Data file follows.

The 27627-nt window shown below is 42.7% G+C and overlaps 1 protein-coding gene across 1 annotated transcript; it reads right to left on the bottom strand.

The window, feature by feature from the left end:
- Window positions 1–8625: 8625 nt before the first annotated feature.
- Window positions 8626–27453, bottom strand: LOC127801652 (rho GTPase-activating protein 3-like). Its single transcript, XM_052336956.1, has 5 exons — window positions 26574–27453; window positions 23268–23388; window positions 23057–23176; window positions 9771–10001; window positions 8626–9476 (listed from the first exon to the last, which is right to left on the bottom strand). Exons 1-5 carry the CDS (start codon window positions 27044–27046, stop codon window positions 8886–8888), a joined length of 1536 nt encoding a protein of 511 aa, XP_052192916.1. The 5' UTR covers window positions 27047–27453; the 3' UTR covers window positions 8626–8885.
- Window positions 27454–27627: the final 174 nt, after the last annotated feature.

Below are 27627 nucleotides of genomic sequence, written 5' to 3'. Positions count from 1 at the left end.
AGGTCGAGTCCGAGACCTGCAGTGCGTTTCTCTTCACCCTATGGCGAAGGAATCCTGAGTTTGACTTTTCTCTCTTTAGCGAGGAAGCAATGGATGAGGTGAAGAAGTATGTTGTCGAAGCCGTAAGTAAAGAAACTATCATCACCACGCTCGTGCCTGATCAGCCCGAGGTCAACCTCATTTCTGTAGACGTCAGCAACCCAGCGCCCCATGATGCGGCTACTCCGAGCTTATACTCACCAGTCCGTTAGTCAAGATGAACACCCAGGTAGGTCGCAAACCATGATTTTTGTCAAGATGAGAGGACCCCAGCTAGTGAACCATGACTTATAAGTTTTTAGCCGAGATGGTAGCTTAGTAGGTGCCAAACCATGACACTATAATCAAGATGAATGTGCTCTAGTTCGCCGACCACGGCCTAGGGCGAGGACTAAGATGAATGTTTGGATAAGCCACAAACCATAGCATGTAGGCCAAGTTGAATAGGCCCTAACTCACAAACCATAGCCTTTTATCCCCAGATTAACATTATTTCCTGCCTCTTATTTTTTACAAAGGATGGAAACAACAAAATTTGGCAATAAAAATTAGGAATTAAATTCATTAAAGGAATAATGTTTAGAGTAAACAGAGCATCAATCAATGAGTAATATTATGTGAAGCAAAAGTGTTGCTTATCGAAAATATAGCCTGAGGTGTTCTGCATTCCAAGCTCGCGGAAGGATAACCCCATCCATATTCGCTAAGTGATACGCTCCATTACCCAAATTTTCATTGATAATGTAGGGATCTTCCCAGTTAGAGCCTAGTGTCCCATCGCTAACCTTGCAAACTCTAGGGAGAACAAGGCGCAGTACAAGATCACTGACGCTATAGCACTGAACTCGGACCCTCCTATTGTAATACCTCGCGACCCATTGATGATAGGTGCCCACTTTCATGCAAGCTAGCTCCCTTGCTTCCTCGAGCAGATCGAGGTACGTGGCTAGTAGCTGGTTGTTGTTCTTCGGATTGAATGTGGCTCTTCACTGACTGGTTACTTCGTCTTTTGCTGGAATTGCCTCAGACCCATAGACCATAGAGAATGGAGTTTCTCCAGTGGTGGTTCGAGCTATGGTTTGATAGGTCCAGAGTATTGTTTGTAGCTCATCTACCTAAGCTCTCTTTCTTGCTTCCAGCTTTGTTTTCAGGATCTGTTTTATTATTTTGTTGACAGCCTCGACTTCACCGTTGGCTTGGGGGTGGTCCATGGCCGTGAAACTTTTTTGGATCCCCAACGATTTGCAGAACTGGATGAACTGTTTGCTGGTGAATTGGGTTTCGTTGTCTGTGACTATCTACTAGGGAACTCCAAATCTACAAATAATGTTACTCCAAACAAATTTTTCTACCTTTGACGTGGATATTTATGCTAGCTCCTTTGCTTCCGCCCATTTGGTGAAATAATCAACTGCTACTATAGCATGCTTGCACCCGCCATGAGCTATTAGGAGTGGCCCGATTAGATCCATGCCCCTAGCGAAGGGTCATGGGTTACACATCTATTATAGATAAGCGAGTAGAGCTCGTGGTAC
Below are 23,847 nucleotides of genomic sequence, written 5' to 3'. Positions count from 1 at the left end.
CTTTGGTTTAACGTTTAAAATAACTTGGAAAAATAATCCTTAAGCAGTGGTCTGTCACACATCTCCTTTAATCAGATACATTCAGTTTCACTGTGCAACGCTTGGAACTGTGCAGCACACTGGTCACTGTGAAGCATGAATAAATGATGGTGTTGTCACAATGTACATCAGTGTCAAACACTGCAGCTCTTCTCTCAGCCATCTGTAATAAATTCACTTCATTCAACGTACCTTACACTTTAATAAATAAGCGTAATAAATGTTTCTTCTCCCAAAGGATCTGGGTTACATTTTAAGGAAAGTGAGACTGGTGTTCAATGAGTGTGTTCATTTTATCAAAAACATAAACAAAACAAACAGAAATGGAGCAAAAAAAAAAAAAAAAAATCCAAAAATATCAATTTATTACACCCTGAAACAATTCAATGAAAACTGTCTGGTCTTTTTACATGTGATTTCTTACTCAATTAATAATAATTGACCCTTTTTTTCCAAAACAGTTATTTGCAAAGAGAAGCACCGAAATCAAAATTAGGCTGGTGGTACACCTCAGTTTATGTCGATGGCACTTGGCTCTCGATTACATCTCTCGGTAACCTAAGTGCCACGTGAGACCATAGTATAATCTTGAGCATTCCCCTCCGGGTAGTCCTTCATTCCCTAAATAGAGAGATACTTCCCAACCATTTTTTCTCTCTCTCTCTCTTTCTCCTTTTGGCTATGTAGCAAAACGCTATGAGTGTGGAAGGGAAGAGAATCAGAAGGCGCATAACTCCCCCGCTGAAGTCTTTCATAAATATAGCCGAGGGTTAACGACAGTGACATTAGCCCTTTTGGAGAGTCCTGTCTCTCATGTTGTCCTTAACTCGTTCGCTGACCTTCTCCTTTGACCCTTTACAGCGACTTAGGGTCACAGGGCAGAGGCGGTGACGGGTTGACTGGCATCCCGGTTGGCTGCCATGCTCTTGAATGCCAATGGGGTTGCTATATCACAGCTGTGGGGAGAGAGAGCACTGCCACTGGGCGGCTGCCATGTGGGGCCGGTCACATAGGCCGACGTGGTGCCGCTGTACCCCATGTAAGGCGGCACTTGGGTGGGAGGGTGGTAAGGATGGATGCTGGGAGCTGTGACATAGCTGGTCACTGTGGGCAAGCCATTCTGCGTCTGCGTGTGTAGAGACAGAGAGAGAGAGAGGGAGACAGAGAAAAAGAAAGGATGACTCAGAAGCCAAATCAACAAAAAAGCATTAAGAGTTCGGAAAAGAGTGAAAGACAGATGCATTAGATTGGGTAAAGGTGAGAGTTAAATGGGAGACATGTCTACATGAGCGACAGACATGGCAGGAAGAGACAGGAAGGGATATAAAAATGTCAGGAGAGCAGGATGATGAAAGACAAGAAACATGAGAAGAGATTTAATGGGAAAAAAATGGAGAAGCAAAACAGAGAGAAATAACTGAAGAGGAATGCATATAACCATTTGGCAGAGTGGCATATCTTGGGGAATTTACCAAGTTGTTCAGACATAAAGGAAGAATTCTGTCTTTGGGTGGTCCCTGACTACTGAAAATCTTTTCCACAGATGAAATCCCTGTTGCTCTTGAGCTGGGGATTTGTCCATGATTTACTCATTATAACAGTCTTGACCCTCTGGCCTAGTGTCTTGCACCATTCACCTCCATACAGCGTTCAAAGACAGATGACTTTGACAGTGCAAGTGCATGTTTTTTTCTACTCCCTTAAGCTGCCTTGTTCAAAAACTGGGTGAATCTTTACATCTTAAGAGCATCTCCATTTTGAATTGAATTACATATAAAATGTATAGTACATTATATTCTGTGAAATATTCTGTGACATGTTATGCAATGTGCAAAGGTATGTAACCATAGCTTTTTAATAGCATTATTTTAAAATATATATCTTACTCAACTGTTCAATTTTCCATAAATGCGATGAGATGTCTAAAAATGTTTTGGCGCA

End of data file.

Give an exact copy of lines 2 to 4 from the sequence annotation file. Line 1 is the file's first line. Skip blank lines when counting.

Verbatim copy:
The window, feature by feature from the left end:
- Window positions 1–8625: 8625 nt before the first annotated feature.
- Window positions 8626–27453, bottom strand: LOC127801652 (rho GTPase-activating protein 3-like). Its single transcript, XM_052336956.1, has 5 exons — window positions 26574–27453; window positions 23268–23388; window positions 23057–23176; window positions 9771–10001; window positions 8626–9476 (listed from the first exon to the last, which is right to left on the bottom strand). Exons 1-5 carry the CDS (start codon window positions 27044–27046, stop codon window positions 8886–8888), a joined length of 1536 nt encoding a protein of 511 aa, XP_052192916.1. The 5' UTR covers window positions 27047–27453; the 3' UTR covers window positions 8626–8885.